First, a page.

This is something I made for hiking in cold weather - if you're climbing uphill in temperatures of -20C, the lungfuls of air you suck in are naturally rather colder than freezing. This device pre-warms the inhaled air using heat from exhaled air, modelled after a residential air exchange unit.
I forgot to photograph the project during assembly, and as it's largely glued, I can't easily take it apart to rectify that - sorry.
I made two prototypes; the Mk 1 using concentric hoses and the Mk 2 (pictured above) using aluminium foil mazes. Both are based on a 3M Dual Cartridge Respirator, with Organic Vapour cartridges, from a hardware or automotive store. E.g. model P95 Series 5000.
Other components are random hardware
- 2 of 0.5" PVC 45 degree plumbing elbow
- 1.25" PVC pipe end cap
- 2 of aluminium foil roasting pan
- 10ft Foam tape (draught excluder)
- Hot-melt glue
- Electrical tape
Step 1: Exhaust Piping.
The PVC plumbing cap should fit fairly snugly over the original mask exit valve. Drill two 1/2 inch holes in the sides of the cap, 180 degrees apart, close to the top of the cap. You may need to carve away some of the exit valve surround - do not damage the valve itself. When finished, the cap should fit over the exit valve with the plastic elbows protruding on each side.
Step 2: Heat Exchanger Maze
The cartridge consists of a body containing activated charcoal between two layers of thick gauze, with a removable cover holding a paper filter. The maze uses both the body and cover, after removing the charcoal.
Cut away the plastic mesh and remove the gauze. Pour out the charcoal. Remove the lower gauze, then wash the cartridge body to remove any stray charcoal.
Temporarily fit the cover, and drill a 1/2 inch hole in the narrow end of body+cover to accept the 45 degree plastic elbow. The alignment is not exact - the cartridge is not at exactly 45 degrees from the mask centreline.
Using the removed gauze as a template, cut out a piece of thick foil to make layers 1 and 3 of the maze. See drawings. The foil covers about 90% of the bottom of the body, with a 5mm gap, then bends at 90 degrees to form a vertical section, then bends again to be glued along the top of the body, then again to form the exit port.
This foil will be glued to the bottom of the body, flush up to the narrow end. But first you need to block off the channels between the new inlet port and the original mask connection port. I used bits of the mask packaging with hot-melt glue.
Bend the foil and glue it into the bottom. Seal the gap between the vertical section and the sides of the cartridge body. Form some more foil into a fan-fold pattern to make a spacer to hole layer 2 halfway up the body, and glue that in place. Again using the gauze as a template, cut out layer 2 from foil and glue it in place against the sides of the body. It should be bent up slightly at the narrow end and sealed against the body. You are trying to make two adjacent air paths that don't leak into each other, or to the outside.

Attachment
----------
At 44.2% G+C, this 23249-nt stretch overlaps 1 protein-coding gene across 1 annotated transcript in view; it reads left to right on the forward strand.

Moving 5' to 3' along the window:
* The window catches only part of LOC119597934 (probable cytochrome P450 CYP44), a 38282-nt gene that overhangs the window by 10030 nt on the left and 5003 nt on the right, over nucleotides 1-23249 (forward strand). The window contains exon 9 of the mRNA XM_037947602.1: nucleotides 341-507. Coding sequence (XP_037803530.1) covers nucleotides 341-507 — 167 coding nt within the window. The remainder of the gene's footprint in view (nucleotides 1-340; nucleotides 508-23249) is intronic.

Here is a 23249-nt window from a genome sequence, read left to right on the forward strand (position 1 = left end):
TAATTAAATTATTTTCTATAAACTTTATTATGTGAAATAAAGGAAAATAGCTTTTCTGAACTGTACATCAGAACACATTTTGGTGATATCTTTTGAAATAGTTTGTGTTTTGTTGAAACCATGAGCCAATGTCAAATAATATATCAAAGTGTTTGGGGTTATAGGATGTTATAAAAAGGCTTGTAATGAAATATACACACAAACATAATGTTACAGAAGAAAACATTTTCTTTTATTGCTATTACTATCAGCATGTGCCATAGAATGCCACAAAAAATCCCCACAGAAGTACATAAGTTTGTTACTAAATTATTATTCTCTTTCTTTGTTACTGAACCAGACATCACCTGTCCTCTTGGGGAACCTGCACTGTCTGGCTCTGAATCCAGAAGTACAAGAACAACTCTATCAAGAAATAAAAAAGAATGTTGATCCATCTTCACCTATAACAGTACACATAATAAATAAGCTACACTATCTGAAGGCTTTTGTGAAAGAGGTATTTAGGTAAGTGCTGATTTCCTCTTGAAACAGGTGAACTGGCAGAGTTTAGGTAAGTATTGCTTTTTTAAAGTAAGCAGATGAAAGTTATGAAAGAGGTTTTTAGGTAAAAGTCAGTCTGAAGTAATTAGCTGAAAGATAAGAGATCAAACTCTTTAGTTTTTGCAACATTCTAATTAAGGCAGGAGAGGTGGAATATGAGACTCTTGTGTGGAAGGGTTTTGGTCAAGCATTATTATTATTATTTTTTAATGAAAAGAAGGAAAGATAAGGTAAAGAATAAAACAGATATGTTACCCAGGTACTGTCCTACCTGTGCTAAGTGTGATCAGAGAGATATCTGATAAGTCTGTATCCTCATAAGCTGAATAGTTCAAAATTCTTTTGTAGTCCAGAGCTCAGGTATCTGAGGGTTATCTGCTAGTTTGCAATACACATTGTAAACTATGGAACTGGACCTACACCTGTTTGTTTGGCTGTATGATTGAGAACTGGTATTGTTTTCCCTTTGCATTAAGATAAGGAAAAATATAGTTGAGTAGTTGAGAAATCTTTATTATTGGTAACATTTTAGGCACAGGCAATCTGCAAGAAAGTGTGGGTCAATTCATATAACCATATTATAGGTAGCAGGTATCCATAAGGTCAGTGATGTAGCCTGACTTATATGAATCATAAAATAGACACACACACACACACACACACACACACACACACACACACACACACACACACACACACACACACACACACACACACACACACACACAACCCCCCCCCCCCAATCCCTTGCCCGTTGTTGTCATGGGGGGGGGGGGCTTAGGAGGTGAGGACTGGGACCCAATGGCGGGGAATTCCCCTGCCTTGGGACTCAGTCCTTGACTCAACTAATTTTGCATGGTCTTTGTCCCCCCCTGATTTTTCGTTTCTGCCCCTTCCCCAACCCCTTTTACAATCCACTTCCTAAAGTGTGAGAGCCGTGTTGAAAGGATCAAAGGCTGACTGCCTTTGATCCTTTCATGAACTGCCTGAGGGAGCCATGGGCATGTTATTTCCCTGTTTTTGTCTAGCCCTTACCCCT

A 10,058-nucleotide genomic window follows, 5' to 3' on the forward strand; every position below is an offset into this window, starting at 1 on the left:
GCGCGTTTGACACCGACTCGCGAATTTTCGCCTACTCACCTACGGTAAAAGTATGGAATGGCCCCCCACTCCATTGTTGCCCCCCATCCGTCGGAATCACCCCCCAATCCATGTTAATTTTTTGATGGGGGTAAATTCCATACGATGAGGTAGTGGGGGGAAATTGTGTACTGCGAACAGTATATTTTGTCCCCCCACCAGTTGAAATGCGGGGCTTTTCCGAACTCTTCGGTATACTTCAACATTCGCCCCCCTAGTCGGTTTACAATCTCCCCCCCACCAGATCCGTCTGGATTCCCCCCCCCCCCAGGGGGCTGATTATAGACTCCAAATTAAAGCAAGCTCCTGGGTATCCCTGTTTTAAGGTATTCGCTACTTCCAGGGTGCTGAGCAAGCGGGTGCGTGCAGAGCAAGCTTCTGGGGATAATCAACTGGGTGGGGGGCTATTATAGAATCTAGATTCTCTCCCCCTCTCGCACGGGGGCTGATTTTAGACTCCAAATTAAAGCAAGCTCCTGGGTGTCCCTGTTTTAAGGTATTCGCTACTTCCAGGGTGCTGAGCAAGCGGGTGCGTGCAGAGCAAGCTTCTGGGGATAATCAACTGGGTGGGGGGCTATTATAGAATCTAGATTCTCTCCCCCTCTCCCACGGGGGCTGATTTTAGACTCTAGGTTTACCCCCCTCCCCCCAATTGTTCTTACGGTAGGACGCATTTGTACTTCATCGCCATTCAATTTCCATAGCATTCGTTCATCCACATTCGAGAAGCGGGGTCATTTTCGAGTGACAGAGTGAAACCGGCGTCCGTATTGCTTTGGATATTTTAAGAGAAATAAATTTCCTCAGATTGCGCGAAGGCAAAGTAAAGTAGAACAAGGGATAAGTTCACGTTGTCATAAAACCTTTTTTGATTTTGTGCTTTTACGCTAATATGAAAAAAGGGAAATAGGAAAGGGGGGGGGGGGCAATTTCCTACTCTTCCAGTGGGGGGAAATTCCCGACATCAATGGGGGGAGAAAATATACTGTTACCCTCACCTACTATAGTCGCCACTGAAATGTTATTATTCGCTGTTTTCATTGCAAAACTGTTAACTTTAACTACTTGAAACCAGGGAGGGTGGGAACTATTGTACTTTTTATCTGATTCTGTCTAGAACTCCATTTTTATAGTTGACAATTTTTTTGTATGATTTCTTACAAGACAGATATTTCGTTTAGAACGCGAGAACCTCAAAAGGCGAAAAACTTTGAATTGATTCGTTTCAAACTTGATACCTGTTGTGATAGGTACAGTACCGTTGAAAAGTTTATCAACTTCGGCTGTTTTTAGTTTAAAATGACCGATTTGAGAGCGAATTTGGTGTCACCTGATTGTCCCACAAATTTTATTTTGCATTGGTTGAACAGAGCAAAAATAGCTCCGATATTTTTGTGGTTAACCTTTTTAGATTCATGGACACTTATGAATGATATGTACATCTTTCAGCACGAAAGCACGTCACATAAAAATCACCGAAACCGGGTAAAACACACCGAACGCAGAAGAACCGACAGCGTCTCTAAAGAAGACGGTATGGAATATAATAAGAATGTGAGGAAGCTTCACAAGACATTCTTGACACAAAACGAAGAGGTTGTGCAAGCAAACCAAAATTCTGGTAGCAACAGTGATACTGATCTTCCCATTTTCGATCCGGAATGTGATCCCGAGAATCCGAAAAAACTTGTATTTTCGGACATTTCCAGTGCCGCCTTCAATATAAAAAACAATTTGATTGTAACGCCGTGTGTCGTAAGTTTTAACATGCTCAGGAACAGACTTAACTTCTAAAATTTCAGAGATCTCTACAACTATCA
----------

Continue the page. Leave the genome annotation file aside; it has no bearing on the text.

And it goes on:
Make another fan-fold spacer and glue that atop layer 2, then fold the original foil back atop that to make layer 3, gluing it along the top edge of the body. Seal along the edges of the vertical section.
Cut the cover at the narrow end to extend the existing hole towards the narrow end, then block up half of the original hole - you are trying to move the hole to make the exit ports. I used plastic from the mask packaging, glued in place and taped with electrical tape. Fit the cover, bending layer 3 up to make the exit port baffle.
Step 3: Assembly
Fit the cartridges to the mask.
Assemble the plastic cap onto the exit valve, with the plastic elbows connected between the cap and cartridges, and glue everything in place. Seal all the gaps with hot-melt glue.
Cover the outside of the cartridges with strips of foam tape to act as thermal insulation. I added some to the mask and piping, too, and secured some with electrical tape.
Step 4: Use
I used the completed unit for a day's skiing over Christmas. It was about -22C at the bottom of the lift and I think -34C at the peak (with windchill). The unit worked moderately well - I certainly didn't feel like I was breathing ice, as I did without. I should really have worn a thin hood under the mask and goggles - the wind cut like a knife into the gap between the two and I think I got a bit of frostbite on my cheek.
Step 5: Mk I
Here's a couple of pictures of the Mk I prototype. This used the same 3M mask, but only one cartridge. The hose connection used a discarded juice can over the exit valve. The heat exchanger is formed by a flexible steel hose (from an oil funnel) co-axially inside a ribbed plastic hose.
Compared to the Mk II, the use of only one cartridge limited the airflow when breathing hard, and the length and limited flexibility of the hose made it difficult to move my head much.